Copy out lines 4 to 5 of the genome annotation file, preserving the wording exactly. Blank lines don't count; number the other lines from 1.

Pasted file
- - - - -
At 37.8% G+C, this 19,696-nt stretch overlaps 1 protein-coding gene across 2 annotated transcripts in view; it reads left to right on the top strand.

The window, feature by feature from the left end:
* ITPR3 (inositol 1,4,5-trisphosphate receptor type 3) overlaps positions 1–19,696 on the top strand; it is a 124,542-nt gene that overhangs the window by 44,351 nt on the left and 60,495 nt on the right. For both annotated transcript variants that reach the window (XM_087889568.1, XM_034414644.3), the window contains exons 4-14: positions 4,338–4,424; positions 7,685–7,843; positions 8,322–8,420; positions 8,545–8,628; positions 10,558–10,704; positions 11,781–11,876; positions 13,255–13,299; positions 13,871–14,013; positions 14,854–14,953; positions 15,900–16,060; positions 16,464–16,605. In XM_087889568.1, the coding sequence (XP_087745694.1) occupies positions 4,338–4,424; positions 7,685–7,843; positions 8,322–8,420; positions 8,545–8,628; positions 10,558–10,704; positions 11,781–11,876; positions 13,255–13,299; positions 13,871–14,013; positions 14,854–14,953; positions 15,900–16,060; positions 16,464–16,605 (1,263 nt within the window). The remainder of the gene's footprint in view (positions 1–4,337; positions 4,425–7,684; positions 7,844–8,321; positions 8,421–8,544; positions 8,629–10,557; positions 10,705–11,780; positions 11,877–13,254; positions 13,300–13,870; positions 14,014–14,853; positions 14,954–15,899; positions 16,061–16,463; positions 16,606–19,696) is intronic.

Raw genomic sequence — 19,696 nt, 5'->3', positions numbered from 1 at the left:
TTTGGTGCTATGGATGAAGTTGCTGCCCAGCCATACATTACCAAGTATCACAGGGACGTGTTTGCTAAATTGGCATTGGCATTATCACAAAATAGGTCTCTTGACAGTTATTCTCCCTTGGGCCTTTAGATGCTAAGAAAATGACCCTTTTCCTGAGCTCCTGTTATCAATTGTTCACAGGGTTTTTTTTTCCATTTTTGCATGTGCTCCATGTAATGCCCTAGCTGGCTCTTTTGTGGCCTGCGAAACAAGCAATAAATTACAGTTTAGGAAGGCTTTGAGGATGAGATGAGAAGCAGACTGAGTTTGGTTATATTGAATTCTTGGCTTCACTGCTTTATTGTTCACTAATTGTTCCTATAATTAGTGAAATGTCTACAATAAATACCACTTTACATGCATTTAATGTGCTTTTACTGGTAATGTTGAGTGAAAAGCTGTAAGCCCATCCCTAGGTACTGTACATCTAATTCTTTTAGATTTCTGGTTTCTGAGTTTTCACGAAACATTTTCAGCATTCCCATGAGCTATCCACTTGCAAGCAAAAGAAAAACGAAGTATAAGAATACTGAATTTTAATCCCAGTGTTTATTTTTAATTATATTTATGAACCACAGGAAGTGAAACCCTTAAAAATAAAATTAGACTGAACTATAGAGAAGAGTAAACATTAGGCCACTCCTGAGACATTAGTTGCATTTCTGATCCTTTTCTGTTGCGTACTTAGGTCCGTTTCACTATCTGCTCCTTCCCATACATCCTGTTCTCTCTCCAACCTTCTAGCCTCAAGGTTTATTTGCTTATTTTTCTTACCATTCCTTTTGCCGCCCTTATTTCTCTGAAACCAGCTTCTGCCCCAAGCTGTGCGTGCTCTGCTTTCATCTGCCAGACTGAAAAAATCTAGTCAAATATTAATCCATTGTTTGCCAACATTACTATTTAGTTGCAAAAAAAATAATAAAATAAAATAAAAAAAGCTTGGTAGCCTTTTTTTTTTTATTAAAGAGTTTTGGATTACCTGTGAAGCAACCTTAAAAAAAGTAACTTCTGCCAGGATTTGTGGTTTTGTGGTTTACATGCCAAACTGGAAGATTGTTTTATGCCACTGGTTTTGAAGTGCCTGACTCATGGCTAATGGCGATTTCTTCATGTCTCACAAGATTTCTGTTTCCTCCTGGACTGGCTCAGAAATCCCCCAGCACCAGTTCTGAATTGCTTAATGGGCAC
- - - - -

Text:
Raw genomic sequence — 19,696 nt, 5'->3', positions numbered from 1 at the left:
TTTGGTGCTATGGATGAAGTTGCTGCCCAGCCATACATTACCAAGTATCACAGGGACGTGTTTGCTAAATTGGCATTGGCATTATCACAAAATAGGTCTCTTGACAGTTATTCTCCCTTGGGCCTTTAGATGCTAAGAAAATGACCCTTTTCCTGAGCTCCTGTTATCAATTGTTCACAGGGTTTTTTTTTCCATTTTTGCATGTGCTCCATGTAATGCCCTAGCTGGCTCTTTTGTGGCCTGCGAAACAAGCAATAAATTACAGTTTAGGAAGGCTTTGAGGATGAGATGAGAAGCAGACTGAGTTTGGTTATATTGAATTCTTGGCTTCACTGCTTTATTGTTCACTAATTGTTCCTATAATTAGTGAAATGTCTACAATAAATACCACTTTACATGCATTTAATGTGCTTTTACTGGTAATGTTGAGTGAAAAGCTGTAAGCCCATCCCTAGGTACTGTACATCTAATTCTTTTAGATTTCTGGTTTCTGAGTTTTCACGAAACATTTTCAGCATTCCCATGAGCTATCCACTTGCAAGCAAAAGAAAAACGAAGTATAAGAATACTGAATTTTAATCCCAGTGTTTATTTTTAATTATATTTATGAACCACAGGAAGTGAAACCCTTAAAAATAAAATTAGACTGAACTATAGAGAAGAGTAAACATTAGGCCACTCCTGAGACATTAGTTGCATTTCTGATCCTTTTCTGTTGCGTACTTAGGTCCGTTTCACTATCTGCTCCTTCCCATACATCCTGTTCTCTCTCCAACCTTCTAGCCTCAAGGTTTATTTGCTTATTTTTCTTACCATTCCTTTTGCCGCCCTTATTTCTCTGAAACCAGCTTCTGCCCCAAGCTGTGCGTGCTCTGCTTTCATCTGCCAGACTGAAAAAATCTAGTCAAATATTAATCCATTGTTTGCCAACATTACTATTTAGTTGCAAAAAAAATAATAAAATAAAATAAAAAAAGCTTGGTAGCCTTTTTTTTTTTATTAAAGAGTTTTGGATTACCTGTGAAGCAACCTTAAAAAAAGTAACTTCTGCCAGGATTTGTGGTTTTGTGGTTTACATGCCAAACTGGAAGATTGTTTTATGCCACTGGTTTTGAAGTGCCTGACTCATGGCTAATGGCGATTTCTTCATGTCTCACAAGATTTCTGTTTCCTCCTGGACTGGCTCAGAAATCCCCCAGCACCAGTTCTGAATTGCTTAATGGGCAC